Editorial: Hardly a ban

A ban may have reduced the number of fireworks being shot off in Lawrence, but it certainly hasn’t eliminated them.

July 8, 2013


Ten years seems long enough for Lawrence residents to get accustomed to a fireworks ban.

Unfortunately, as many observers predicted in 2002, what residents have gotten used to is a fireworks ban that is so laxly enforced it can pretty much be ignored.

Before 2003, fireworks were allowed to be shot inside city limits on certain days and during certain hours to celebrate the Fourth of July. However, city commissioners, who had received a number of complaints about fireworks, decided late in 2002 to institute a ban on all fireworks except for a few non-exploding items like sparklers and snakes. They saw the ordinance as a safety measure for the city.

Judging by the number of fireworks being exploded in some Lawrence neighborhoods Thursday night, it seems that the ordinance has fallen far short of addressing the safety issue or any other perceived goal of the decade-old fireworks ban. Undeterred by the ban and free of any city instructions setting hours during which fireworks would be allowed, many Lawrence residents celebrated the July 4 holiday by exploding fountains and aerial shells well into the early morning hours.

The ban is almost impossible for police officers to enforce. Lawrence police said they had 102 complaints about fireworks from Thursday through Friday morning but reported only one confirmed citation on Friday. That’s discouraging but understandable. Police responding to a complaint may or may not be able to locate the alleged perpetrators. Even if they do, they are more likely to issue a warning than a ticket.

Just because many people don’t want to do something they know is illegal, the fireworks ban almost certainly has reduced the use of fireworks inside city limits. However, because a sizable number of people still think the fun of shooting fireworks on the Fourth of July outweighs any threat of a penalty, the fireworks ban hasn’t come close to eliminating the safety and noise issues that it sought to address. It’s notable that this year’s 102 complaints represents a significant increase from about 70 complaints last year.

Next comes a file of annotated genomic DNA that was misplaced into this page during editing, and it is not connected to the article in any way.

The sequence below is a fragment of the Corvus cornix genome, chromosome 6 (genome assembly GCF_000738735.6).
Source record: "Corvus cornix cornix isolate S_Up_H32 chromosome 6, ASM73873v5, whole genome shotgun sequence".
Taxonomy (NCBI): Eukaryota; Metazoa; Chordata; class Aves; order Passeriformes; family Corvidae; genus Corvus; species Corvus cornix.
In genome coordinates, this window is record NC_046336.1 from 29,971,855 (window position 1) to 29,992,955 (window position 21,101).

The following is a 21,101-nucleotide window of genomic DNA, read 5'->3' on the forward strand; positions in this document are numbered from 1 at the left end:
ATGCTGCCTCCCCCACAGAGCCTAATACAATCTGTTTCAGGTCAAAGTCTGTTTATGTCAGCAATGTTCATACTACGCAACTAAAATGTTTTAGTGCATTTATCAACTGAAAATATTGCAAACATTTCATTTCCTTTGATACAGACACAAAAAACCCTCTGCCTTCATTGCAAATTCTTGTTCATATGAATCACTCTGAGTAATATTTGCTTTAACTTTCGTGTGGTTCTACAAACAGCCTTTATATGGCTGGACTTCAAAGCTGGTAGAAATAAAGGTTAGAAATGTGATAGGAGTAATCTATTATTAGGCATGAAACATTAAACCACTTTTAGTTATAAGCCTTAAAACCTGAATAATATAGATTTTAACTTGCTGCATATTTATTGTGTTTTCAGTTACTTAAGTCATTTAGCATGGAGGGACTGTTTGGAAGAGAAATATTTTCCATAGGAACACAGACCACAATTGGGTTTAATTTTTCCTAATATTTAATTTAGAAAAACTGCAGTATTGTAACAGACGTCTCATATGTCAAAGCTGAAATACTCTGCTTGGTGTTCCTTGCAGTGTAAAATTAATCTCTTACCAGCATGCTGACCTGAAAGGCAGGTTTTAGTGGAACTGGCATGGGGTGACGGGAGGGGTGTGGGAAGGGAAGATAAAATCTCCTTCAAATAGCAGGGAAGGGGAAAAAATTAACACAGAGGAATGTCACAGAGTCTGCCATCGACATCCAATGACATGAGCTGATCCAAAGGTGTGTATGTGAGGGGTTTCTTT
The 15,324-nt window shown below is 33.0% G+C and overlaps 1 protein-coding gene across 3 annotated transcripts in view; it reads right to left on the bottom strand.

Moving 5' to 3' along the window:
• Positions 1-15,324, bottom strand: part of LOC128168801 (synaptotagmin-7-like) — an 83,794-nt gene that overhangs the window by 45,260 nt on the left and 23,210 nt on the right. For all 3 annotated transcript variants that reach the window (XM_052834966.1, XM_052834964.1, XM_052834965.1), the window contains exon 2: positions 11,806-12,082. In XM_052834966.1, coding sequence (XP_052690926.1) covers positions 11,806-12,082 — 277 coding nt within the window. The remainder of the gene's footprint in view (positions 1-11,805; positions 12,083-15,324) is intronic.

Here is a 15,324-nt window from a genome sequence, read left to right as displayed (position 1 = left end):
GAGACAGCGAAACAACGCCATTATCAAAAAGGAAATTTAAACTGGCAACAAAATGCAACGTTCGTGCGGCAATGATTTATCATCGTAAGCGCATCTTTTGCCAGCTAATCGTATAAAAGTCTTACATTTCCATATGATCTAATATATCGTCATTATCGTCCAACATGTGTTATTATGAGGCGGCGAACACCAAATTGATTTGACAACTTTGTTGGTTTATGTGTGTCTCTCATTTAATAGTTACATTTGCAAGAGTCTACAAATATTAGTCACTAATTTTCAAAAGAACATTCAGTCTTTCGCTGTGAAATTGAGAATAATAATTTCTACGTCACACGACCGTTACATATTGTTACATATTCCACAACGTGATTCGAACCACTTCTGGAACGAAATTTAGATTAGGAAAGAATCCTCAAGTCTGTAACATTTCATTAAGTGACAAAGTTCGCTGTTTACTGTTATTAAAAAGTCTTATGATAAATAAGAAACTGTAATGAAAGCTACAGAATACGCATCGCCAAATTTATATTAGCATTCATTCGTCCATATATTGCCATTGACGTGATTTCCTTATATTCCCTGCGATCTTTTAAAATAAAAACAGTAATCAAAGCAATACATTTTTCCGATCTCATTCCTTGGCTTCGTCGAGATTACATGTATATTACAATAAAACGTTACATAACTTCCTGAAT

Perhaps the fireworks ban is worth having because it allows authorities to take legal action in extreme cases, but, for the most part, Lawrence residents still must rely on the judgment and courtesy of their neighbors to use fireworks in a safe manner during reasonable hours.

We can only hope that judgment and courtesy will increase in years to come.


Glo 4 years, 10 months ago

While I have mixed feelings about the fireworks ban, I do think we are teaching our children that it is ok to selectively obey the law. Children are pretty straight forward and learn by example. No matter how we feel about the ban, I think we should either obey and law or change it. "Children learn what they live."

Orwell 4 years, 10 months ago

Some parents are also teaching their children to ignore simple courtesy. We had strings of firecrackers going off down the street well after midnight, oblivious to the folks who had to work the next morning. Even if you think you have a right to celebrate, you don't have to exercise your right to be a jerk.

gr 4 years, 10 months ago

Take away fireworks and make it illegal to shoot them anytime. If you want to shoot them, where you're at, you are breaking the law. Since you are breaking the law anyway, you have nothing to lose by what kind they are, where you got them, when you shoot them, or where you aim them. I'm seriously surprised there's only a few days of shooting them.

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